Toronto's Vital Signs 2019

Toronto’s Vital Signs Report 2019

Every year, the Toronto Foundation releases its Toronto’s Vital Signs Report which they call their report card for the city. Read the Executive Summary.

The report is pulled together from a staggering 294 different studies and data points – so it’s a great guage of what’s going on in this city that we live in and we love. As small Toronto charity, it’s a key source of information for us when we think about the trends and issues affecting the quality of life for the children and families we serve.

Highlights from Toronto’s VITAL Signs Report 2019

  • While there has been a decrease in child poverty nationwide, this is juxtaposed against the increase in inequality in Toronto
  • Toronto has the most income inequality in the country, leading to bigger wealth disparities: net worth increased by $2,100 for the bottom 20% between 1999 and 2016 versus more than $600,000 for the top 20%.
  • In Toronto, the 1% tend to self-identify as middle class
  • That a combined family income of $300,000 puts you into the 1%
  • Over the last 35 years, racialized populations, newcomers, and young people have had no income growth, while the rest of the population has often had greater than 50% income growth.
  • Poverty rates have started to decline in the last several years, but poverty rates remain among the highest of any city in the country for most people, with particularly high poverty rates for certain demographics, including racialized populations, newcomers, and single parents.
  • Housing prices are skyrocketing: housing costs are growing four times faster than income, and rent costs are growing two times faster than income over the last decade.
  • Over the last 12 years, Toronto’s waitlist for social housing has increased by 68%, with no new units built in decades, a shelter system at near 100% capacity, and huge waitlists for transitional housing.
  • Official homelessness counts show a 69% increase in sheltered homeless people in Toronto in just five years.
  • Over the last decade, temporary jobs grew five times faster than permanent jobs, self-employment grew three times faster than permanent jobs, and part-time work grew two times faster than full-time jobs. Immigrants, racialized populations, and newcomers disproportionately work in these more precarious jobs.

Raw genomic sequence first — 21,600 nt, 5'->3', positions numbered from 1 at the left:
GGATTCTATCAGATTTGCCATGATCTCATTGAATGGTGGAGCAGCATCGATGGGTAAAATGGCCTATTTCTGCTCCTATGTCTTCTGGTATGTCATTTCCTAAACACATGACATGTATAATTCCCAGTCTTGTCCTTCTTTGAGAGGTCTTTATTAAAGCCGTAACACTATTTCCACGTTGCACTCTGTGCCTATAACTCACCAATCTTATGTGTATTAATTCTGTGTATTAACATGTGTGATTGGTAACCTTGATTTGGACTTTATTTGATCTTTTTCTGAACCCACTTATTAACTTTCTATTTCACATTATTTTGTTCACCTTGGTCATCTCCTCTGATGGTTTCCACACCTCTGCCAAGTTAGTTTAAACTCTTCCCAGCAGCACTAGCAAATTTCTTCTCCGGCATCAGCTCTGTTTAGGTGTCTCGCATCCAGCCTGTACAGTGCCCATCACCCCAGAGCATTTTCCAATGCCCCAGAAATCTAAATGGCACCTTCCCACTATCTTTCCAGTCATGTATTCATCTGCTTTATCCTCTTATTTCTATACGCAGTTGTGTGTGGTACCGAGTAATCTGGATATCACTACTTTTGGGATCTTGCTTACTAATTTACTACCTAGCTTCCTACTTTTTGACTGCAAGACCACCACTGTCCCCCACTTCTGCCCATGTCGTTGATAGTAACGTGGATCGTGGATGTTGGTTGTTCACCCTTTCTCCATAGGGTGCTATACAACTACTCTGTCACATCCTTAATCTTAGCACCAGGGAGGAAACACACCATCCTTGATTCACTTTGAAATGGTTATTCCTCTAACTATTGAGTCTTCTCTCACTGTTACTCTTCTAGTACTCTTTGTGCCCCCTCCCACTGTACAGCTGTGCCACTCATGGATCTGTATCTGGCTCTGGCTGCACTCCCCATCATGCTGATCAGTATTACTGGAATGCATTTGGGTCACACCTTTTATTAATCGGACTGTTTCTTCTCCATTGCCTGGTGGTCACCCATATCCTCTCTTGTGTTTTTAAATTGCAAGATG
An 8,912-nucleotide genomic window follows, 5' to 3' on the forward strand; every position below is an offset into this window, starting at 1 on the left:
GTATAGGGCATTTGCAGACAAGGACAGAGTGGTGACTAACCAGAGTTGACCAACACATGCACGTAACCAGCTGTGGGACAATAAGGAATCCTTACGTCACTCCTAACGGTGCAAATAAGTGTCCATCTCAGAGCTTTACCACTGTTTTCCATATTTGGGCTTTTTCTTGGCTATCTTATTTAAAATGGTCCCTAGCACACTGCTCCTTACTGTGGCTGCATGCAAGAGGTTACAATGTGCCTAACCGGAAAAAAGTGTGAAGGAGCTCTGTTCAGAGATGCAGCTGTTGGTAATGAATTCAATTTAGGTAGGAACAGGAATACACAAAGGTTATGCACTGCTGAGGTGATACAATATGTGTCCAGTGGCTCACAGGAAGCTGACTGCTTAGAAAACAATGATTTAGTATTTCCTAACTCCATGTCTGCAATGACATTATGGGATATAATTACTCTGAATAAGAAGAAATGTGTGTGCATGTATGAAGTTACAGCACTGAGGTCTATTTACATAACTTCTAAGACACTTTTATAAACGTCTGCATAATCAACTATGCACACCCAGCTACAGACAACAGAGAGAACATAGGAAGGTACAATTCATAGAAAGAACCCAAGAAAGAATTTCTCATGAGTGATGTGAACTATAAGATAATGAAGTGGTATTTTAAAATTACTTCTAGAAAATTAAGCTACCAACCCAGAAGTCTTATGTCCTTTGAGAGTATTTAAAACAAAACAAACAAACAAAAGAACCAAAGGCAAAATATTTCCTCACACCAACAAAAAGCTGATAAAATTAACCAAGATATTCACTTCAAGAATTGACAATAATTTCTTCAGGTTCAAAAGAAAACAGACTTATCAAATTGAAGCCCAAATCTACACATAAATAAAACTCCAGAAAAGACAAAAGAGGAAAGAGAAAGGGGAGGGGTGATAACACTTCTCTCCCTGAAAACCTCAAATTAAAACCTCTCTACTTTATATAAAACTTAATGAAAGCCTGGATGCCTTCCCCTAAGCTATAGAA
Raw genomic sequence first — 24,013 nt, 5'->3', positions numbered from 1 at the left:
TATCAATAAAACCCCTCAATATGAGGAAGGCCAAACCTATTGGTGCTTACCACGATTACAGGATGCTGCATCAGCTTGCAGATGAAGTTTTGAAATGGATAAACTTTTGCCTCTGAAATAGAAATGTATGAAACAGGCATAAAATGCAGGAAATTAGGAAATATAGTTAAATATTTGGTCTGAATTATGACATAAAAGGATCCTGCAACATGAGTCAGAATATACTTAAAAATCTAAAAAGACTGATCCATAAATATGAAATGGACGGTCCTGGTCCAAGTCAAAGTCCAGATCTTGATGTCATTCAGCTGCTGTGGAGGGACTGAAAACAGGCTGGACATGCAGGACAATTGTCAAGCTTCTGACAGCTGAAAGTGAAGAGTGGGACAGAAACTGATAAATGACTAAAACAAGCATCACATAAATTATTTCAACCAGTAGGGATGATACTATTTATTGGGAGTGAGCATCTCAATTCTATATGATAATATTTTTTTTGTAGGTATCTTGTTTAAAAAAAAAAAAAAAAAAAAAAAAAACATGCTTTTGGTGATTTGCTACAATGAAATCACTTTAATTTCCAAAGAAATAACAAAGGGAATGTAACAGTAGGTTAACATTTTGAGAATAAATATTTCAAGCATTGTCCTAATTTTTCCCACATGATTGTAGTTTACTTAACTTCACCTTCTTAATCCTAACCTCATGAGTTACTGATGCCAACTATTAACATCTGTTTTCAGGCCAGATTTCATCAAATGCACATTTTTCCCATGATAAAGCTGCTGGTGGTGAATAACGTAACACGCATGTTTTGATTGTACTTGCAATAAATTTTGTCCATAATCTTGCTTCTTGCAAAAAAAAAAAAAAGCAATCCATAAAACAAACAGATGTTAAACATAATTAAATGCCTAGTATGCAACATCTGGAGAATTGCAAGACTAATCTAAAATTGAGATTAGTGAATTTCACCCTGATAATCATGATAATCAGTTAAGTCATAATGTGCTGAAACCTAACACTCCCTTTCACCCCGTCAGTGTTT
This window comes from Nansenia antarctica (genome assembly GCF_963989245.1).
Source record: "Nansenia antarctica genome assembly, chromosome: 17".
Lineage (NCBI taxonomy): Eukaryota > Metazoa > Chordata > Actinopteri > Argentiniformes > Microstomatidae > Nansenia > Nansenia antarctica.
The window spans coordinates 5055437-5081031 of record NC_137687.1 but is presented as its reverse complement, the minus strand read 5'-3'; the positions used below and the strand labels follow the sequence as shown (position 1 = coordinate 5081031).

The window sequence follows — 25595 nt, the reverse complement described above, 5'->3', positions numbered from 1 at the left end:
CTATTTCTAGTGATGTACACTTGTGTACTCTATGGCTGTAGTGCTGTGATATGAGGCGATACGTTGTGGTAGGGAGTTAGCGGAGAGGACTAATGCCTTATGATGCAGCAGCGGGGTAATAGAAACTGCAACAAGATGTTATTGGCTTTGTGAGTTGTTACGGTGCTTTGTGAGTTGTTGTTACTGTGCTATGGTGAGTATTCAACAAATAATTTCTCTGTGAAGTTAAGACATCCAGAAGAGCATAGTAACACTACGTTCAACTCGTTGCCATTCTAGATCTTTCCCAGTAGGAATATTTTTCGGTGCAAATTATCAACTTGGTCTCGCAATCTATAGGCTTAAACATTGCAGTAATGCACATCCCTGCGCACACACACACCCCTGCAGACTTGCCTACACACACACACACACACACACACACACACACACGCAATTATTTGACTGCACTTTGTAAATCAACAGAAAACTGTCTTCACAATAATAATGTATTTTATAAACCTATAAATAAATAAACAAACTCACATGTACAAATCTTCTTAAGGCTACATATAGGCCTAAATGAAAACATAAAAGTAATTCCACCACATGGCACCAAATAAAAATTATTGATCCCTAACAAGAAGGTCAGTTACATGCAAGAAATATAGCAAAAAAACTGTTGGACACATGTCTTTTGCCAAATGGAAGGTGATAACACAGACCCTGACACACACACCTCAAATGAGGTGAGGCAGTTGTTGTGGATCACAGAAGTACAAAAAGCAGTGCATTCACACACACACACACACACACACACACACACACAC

• Toronto has the highest child-care costs in the country, presenting huge barriers for parents to go back to work and contributing to high child poverty, particularly among newcomers.
  • Access to transit is not equal across the city: 2/3 of the unemployed live in parts of the city with low access to transit, making it harder for people to find jobs.
  • Toronto has a very rapidly growing youth mental health crisis, with hospitalizations due to mental health doubling in the last decade.
  • Low-income residents have much worse physical and mental health outcomes.
  • While high-school graduation rates continue to improve and are now at 86%, the lowest income groups are still three times more likely to drop out than the highest.
  • After decades of decreases in severe crimes, overall crime has risen for four straight years.
  • 29% of residents felt unsafe walking at night in low-income neighbourhoods vs. 11% in neighbourhoods with residents who earn more than $100,000.
  • Most charitable revenue (66%) goes to large institutions, such as universities and hospitals, which make up just 1% of charities.


  1. Mihaela Dinca-Panaitescu et al., “Rebalancing the Opportunity Equation” (Toronto, 2019),
  2. Statistics Canada., “Target Group Profile of the Low-Income Population (LIM-AT).”
  3. Statistics Canada, Toronto, CDR , Ontario and Ontario (table). Census Profile. 2016 Census. Statistics Canada Catalogue No. 98-316-X2016001.
  4. Guy Gellatly and Elizabeth Richards, “Indebtedness and Wealth Among Canadian Households” Economic I, No. 11-626-X No. 089 (2019),

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